Most of us would be justified in complaining of a bad week had we lost a wallet with £50 in it. This week, Facebook lost more than $50 billion from their market value. While the company could be forgiven for hoping the weekend comes quickly, the number of ways in which it is the architect of its own misfortune are glaring.
This includes substantive moves Facebook could have made earlier – the most basic of which being informing individual users affected by Cambridge Analytica’s data harvesting when it was first publicly revealed back in November 2015. But beyond this, it could have been more careful about honouring a 2011 settlement with the Federal Trade Commission, which required the company to make sure users had an informed choice over what happened to their data, and it could have thought far more carefully about users’ data and privacy far sooner.
But in reality, the tech giant would be facing far fewer questions had it simply got its PR strategy right this week. On the face of it, Facebook has quite a good story to tell over the Cambridge Analytica scandal, yet it has told none of it.
The way Facebook could have shaped the narrative would go something like this. A UK academic got permission from Facebook to use its tools (known as an API) to conduct research into social media profiles and personality. Without its knowledge, he then sold the data from this quiz to a political consultancy firm, Cambridge Analytica, which used it to harvest information on the friends of 270,000 people who took the quiz – building a database of around 50 million people.
Facebook changed how its tools work to make such harvesting impossible in 2014 and 2015. What’s more, when, in 2015, it learned of what Cambridge Analytica had done, Facebook took action and wrote to the company, demanding it certify that all of the data had been deleted, which it did.
And when, after being contacted by the Observer this week, Facebook learned this promise of deletion may not have been accurate, the company suspended Cambridge Analytica from its platform pending investigation.
Framed in this way, Facebook had a decent story to tell. It could have tried to position itself as one of the victims of what it could paint as a rogue company, Cambridge Analytica. It could have framed the story as being one about harvesting and collecting Facebook data without permission, and tried to keep the focus tightly on that.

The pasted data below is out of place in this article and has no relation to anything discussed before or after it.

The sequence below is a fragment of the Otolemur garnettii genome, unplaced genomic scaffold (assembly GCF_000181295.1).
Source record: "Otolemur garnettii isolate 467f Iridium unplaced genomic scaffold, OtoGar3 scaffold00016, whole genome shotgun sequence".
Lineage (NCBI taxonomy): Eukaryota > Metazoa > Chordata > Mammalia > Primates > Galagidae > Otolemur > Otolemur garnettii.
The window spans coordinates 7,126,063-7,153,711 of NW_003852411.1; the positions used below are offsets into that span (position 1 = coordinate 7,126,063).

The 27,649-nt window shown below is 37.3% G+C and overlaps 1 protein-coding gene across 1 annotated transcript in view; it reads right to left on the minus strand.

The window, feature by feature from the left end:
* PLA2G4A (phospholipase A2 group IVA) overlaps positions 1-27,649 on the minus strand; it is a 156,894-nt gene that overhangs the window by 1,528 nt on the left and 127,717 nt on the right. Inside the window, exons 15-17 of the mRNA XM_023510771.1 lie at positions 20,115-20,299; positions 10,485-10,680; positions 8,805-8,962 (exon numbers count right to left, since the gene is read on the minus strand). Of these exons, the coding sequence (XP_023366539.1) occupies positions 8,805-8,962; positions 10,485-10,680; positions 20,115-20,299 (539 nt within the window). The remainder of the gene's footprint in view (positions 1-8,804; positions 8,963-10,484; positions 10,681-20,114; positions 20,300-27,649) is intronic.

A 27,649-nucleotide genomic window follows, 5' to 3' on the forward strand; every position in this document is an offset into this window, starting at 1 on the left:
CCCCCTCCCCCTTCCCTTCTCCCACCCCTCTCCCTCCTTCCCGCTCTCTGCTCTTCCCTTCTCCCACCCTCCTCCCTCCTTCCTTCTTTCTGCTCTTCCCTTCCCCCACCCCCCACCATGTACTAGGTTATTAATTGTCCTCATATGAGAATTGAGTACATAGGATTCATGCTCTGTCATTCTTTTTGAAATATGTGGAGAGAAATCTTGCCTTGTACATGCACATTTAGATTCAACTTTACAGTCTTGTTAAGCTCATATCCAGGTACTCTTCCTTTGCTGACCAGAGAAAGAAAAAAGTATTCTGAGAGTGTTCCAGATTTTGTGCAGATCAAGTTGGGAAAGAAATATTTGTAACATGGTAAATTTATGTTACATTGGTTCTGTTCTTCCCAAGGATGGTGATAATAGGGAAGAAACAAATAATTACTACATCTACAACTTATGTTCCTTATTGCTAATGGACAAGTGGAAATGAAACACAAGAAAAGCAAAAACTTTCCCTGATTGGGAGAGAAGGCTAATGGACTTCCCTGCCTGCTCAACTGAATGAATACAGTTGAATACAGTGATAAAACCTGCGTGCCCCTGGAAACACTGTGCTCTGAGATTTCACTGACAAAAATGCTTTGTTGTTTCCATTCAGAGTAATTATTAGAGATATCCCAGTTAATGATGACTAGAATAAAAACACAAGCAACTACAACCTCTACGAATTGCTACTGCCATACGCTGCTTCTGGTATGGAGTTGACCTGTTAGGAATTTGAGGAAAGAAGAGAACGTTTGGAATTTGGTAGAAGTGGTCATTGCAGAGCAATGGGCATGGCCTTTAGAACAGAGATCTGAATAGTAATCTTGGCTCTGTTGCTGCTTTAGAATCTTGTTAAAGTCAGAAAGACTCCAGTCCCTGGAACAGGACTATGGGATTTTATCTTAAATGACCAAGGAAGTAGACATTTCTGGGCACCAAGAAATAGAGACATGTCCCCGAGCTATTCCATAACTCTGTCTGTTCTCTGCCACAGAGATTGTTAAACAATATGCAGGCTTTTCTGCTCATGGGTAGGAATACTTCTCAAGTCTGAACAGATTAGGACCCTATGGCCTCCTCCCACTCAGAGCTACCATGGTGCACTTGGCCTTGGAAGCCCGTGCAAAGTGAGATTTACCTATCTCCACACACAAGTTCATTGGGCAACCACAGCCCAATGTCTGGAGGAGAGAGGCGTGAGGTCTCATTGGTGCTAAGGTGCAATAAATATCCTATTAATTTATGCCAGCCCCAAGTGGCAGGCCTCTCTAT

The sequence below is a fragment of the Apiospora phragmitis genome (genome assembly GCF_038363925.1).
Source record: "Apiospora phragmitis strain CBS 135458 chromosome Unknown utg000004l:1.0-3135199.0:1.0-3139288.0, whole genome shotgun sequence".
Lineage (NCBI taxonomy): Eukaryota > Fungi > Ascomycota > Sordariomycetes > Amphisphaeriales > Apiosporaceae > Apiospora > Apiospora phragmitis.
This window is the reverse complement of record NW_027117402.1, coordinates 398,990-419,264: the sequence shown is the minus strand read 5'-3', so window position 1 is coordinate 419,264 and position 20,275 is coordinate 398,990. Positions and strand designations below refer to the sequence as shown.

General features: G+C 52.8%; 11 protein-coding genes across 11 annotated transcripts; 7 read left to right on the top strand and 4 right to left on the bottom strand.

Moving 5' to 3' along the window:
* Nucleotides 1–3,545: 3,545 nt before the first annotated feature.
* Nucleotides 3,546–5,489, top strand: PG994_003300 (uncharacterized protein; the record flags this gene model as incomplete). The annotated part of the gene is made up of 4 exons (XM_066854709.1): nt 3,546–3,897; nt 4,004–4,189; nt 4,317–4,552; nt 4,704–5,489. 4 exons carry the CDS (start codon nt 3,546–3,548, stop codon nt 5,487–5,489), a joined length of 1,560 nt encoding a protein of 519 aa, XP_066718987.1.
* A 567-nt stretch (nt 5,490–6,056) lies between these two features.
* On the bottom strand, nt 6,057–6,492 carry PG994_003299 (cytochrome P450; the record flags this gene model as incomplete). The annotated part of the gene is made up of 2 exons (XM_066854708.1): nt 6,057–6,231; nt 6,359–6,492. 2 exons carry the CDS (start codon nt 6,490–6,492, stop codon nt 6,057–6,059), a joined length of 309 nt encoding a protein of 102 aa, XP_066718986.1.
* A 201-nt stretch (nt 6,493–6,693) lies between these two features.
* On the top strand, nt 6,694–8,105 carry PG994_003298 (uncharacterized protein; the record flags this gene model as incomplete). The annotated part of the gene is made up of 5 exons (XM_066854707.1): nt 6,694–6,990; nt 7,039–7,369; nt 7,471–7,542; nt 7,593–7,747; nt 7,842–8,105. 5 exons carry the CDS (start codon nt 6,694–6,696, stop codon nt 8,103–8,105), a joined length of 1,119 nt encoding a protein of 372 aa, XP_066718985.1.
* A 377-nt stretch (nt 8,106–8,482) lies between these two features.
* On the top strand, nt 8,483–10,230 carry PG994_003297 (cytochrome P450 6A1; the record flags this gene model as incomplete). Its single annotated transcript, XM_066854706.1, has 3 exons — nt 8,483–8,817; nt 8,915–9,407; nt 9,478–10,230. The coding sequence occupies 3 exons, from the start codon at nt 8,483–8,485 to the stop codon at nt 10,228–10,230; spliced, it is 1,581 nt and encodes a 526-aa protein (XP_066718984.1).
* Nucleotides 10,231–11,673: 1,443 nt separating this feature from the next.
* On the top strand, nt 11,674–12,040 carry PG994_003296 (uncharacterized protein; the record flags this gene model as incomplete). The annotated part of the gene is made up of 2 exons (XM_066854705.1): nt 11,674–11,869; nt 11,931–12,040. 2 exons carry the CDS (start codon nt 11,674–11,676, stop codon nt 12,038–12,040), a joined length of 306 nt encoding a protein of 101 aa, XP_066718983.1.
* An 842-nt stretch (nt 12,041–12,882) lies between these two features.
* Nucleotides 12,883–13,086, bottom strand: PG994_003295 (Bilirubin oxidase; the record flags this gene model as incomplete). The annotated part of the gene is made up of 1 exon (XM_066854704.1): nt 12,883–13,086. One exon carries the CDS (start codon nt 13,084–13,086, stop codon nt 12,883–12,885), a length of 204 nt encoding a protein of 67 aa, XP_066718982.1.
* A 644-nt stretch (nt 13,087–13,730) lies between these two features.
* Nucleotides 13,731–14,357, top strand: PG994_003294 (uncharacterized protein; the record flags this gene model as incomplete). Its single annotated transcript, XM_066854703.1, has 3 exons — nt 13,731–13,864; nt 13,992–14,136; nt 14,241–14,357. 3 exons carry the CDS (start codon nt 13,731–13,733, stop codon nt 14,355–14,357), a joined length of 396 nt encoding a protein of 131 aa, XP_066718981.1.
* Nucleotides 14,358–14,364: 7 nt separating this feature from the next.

This is more-or-less what Mark Zuckerberg tried to do when he finally appeared in public four days after the story broke. But by then it was far too late: by waiting so long before having anything coherent to say, the story had already been framed by the world’s media – and the problem for Facebook is that it wasn’t just the harvesting of the data that alarmed the public, it was the very act of using information to micro-target advertisements itself.
That represents a much bigger problem for Facebook, as people around the world are now alarmed by the very core of its business model, and the company has been left facing probes by lawmakers and regulators on both sides of the Atlantic.
Its inevitable that the social media firm would have felt some repercussions of this reporting, but it’s hard not to conclude that the sting could have at least been taken out of the tail of the story with better public relations.
So why is one of the world’s biggest communications companies so bad at communicating? The glaring answer is that, up until recently, the press have entirely failed to hold Facebook to account, allowing it to build a user base bigger than the population of any country, while receiving almost no scrutiny from a media more interested in holding up Silicon Valley as a community of geniuses changing the world.
That’s finally changing – but what this week has shown is that our lack of scrutiny has not only been bad for the public, but that it’s also been bad for Facebook itself. Hopefully, this week marks the beginning of a lasting change.